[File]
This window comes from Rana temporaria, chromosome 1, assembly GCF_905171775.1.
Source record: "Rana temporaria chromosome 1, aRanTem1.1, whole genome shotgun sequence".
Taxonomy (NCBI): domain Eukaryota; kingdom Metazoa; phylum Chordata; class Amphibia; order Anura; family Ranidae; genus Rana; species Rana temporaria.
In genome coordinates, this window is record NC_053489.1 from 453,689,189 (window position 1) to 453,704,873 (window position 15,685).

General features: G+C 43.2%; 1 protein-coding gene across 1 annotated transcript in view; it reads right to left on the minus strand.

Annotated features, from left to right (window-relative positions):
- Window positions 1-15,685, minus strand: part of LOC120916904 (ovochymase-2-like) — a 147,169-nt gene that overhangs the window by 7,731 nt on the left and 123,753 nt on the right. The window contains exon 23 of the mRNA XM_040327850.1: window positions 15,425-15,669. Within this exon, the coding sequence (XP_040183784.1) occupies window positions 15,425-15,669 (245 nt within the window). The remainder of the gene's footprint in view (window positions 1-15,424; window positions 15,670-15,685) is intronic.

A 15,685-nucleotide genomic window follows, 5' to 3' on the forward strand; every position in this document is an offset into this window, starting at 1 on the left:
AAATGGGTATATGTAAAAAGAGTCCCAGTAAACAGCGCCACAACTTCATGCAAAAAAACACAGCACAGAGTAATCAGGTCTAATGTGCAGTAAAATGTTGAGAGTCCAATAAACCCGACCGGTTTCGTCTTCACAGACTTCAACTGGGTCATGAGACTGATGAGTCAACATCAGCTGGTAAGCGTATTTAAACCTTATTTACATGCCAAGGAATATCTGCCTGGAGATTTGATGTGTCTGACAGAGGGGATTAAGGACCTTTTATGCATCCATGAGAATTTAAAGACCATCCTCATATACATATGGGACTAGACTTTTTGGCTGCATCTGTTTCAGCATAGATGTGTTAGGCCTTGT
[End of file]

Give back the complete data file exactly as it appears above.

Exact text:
This window comes from Rana temporaria, chromosome 1, assembly GCF_905171775.1.
Source record: "Rana temporaria chromosome 1, aRanTem1.1, whole genome shotgun sequence".
Taxonomy (NCBI): domain Eukaryota; kingdom Metazoa; phylum Chordata; class Amphibia; order Anura; family Ranidae; genus Rana; species Rana temporaria.
In genome coordinates, this window is record NC_053489.1 from 453,689,189 (window position 1) to 453,704,873 (window position 15,685).

General features: G+C 43.2%; 1 protein-coding gene across 1 annotated transcript in view; it reads right to left on the minus strand.

Annotated features, from left to right (window-relative positions):
- Window positions 1-15,685, minus strand: part of LOC120916904 (ovochymase-2-like) — a 147,169-nt gene that overhangs the window by 7,731 nt on the left and 123,753 nt on the right. The window contains exon 23 of the mRNA XM_040327850.1: window positions 15,425-15,669. Within this exon, the coding sequence (XP_040183784.1) occupies window positions 15,425-15,669 (245 nt within the window). The remainder of the gene's footprint in view (window positions 1-15,424; window positions 15,670-15,685) is intronic.

A 15,685-nucleotide genomic window follows, 5' to 3' on the forward strand; every position in this document is an offset into this window, starting at 1 on the left:
AAATGGGTATATGTAAAAAGAGTCCCAGTAAACAGCGCCACAACTTCATGCAAAAAAACACAGCACAGAGTAATCAGGTCTAATGTGCAGTAAAATGTTGAGAGTCCAATAAACCCGACCGGTTTCGTCTTCACAGACTTCAACTGGGTCATGAGACTGATGAGTCAACATCAGCTGGTAAGCGTATTTAAACCTTATTTACATGCCAAGGAATATCTGCCTGGAGATTTGATGTGTCTGACAGAGGGGATTAAGGACCTTTTATGCATCCATGAGAATTTAAAGACCATCCTCATATACATATGGGACTAGACTTTTTGGCTGCATCTGTTTCAGCATAGATGTGTTAGGCCTTGT